3. @Eddie There were also a lot of travelers who complained. It is just a matter of comparing which side had more people. Do the travelers really care about or even know what is really happening in Hong Kong?

  4. @Gary One mistake in your article is that “do you hear the people sing” is NOT banned in China mainland. I just saw it from QQ video. But please confirm before you mislead other blog readers.


    Musical censorship
    Do you hear the people sing? Not in China
    Chinese streaming services block a tune from “Les Misérables” that has been a popular protest song in Hong Kong

    BEFORE THE tear gas and the rubber bullets, there was music. At the protests in Hong Kong over the past week, people have regularly broken into song. For those gathered outside government headquarters, “Sing Hallelujah to the Lord”, a popular Christian hymn, has been a favourite. “Do You Hear The People Sing?”, a tune from “Les Misérables” and the unofficial anthem of protests in Hong Kong in 2014, has also made a reappearance. The songs are powerful, as protest music has been for centuries, channelling voices together into something moving, even beautiful. On occasion, priests have led the crowds, giving them the appearance more of a giant church choir than an angry rabble.

    But the surest sign of the music’s power has not been the singing in Hong Kong but its absence in mainland China. “Do You Hear The People Sing?” has been censored on QQ Music, one of the country’s most popular music streaming services. Search for the song, and three results pop up, all saying that it cannot be played for copyright reasons. Search for the full “Les Misérables” album, and there are more than ten versions of it, minus that one song. On NetEase Music, another popular streaming service, censors appear to have been a little less zealous. Individual searches for “Do You Hear The People Sing?” yield no hits, but it still appears as a track on its various “Les Misérables” albums.

    The protesters in Hong Kong in 2014 were not the first to call on the song. It has featured in a series of demonstrations, including the Maidan revolution in Ukraine, which kicked off in late 2013, and union marches in Wisconsin in 2011. The appeal is obvious, given its rousing tune and lyrics: “Do you hear the people sing?/Singing the songs of angry men?/It is the music of the people/Who will not be slaves again!” That said, aficionados of “Les Misérables”, a musical based on the novel by Victor Hugo, know that the story is rather less cheering: the students who lead an anti-monarchist rebellion (a depiction of the Paris Uprising in 1832) almost all end up dead.

    Exactly when censors started scrubbing out the song in China is unclear. Before the Hong Kong protests, they had little reason to worry about it. A musical film of “Les Misérables” was a hit in the West in 2012 but a flop in China. The main controversy about the song back then was whether the official translation was good enough. As recently as last year, authorities permitted a performance of “Les Misérables” in Shanghai. That may well have been the event that caught the censors’ attention: at the end of the show, audience members rose to their feet and belted out “Do You Hear The People Sing?” in unison. Perhaps they were just fans of the musical, but the song evidently had the ability to stir emotions in China.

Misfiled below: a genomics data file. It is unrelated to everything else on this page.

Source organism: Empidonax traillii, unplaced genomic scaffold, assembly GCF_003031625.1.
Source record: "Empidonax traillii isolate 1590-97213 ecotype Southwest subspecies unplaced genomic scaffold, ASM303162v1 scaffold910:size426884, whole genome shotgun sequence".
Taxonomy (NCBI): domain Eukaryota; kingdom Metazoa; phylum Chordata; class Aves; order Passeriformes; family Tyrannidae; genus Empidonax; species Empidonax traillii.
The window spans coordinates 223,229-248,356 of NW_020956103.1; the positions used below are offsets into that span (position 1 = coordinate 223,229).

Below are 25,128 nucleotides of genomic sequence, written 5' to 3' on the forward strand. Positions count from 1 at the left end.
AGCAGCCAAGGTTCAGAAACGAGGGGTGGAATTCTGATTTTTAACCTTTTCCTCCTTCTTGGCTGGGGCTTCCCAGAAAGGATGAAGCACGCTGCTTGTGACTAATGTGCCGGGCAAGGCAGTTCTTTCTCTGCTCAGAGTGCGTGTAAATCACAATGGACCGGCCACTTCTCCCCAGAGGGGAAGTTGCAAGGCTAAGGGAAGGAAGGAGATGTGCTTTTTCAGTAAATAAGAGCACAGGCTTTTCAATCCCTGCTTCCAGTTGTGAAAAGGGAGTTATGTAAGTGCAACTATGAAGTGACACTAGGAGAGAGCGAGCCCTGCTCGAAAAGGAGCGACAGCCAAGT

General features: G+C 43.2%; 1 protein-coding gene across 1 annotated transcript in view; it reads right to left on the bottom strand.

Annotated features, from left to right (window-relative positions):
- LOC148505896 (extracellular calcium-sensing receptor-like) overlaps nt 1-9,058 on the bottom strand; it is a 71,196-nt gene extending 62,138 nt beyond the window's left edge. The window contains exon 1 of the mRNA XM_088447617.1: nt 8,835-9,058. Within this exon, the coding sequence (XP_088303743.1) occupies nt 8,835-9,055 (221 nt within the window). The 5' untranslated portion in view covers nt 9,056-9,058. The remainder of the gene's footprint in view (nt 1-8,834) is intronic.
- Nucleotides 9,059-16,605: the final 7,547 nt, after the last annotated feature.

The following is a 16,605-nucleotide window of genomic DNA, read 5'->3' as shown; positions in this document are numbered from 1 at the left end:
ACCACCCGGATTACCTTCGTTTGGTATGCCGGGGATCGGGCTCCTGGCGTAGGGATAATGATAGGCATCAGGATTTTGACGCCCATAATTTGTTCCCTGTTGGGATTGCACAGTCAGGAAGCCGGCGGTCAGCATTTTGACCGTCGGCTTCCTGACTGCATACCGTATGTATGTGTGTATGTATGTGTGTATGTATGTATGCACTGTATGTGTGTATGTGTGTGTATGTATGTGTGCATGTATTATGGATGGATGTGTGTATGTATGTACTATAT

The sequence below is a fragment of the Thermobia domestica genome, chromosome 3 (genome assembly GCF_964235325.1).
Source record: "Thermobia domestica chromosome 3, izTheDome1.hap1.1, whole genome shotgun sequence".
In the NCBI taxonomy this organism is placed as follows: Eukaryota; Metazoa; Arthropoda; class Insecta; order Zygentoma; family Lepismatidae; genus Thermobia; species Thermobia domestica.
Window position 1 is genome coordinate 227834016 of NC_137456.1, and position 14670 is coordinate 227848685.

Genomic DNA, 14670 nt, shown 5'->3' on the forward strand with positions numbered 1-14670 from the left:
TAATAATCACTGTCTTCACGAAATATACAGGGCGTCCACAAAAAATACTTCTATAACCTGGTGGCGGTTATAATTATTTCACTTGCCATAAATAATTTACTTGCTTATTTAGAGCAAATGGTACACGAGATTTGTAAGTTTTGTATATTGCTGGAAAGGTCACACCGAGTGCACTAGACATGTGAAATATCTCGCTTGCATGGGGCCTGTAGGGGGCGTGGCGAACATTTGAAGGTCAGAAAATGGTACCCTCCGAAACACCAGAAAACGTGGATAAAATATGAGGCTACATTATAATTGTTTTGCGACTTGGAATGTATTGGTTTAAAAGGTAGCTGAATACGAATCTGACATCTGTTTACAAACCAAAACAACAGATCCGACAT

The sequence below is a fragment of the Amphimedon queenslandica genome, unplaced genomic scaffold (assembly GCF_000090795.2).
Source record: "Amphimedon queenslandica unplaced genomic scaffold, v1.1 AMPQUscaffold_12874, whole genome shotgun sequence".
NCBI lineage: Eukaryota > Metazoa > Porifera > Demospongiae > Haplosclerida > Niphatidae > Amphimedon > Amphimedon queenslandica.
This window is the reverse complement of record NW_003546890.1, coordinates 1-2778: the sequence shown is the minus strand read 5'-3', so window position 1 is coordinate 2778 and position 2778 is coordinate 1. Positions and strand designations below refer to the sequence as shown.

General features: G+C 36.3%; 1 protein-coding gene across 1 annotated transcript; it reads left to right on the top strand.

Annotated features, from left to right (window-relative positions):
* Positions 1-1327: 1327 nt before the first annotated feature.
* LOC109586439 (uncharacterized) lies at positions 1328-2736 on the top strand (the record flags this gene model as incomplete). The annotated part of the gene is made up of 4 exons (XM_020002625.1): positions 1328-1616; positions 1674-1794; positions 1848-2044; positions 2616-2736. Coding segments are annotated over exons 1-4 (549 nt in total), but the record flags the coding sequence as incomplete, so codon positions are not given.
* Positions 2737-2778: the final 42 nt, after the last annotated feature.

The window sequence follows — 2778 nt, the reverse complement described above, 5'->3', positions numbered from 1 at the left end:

Censorship is rarely water-tight, and that is certainly the case for music. The Chinese government has taken a hard line against Hong Kong singers such as Denise Ho who supported the pro-democracy movement in 2014: their music is no longer available on streaming services and their concerts in the mainland have been cancelled. But on smaller streaming services such as Xiami, which is estimated to have a roughly 2% market share in China, “Do You Hear The People Sing?” is still available. What’s more, censors do not appear to have cottoned onto the fact that “Sing Hallelujah to the Lord” was the protest song of choice on the streets of Hong Kong during the past week. QQ Music offers 11 different versions of it. Chinese fans of contemporary Christian pop should listen while they can.

  6. @Gary. Your comment about singing and Hong Kong is very interesting. However, it should be a separate post so everyone can read and comment on it, not at the end of 105 other comments. I might comment that it is vaguely related to travel since it is about the power of song in different countries.

  7. @Gary If you REALLY REALLY want to discuss this, you’d better find someone who knows both China and HK. I know some song were banned in China which you cannot find audio and video. But not this one unfortunately. If QQ music did not purchase the copyright in China mainland, how is it suppose to show it?

  8. @Gary For some reason, I tried at least 3 times to post the link to the video of this song I found in QQ video, but the link failed to show. Maybe because I am using a phone. Do you think economist is unbiased?

  9. @Gary FYI, the initial cause of the protest was recorded by NY times a while back. In short, it is like this. A young HK man killed his girl friend in Taiwan. His girl friend was pregnant for 4 months. There’s a logjam in law, so the man cannot be charged to kill the girl. So the HK government wanted to close the loophole so that they can send the suspect back to Taiwan or China. The protesters started to gather and they refused to go away even after the HK government said that they would suspend the proposal for ever. The protesters’ demand for democracy is still highly debatable. Not to mention the money distributed during the protest. You can search for this article from NY times.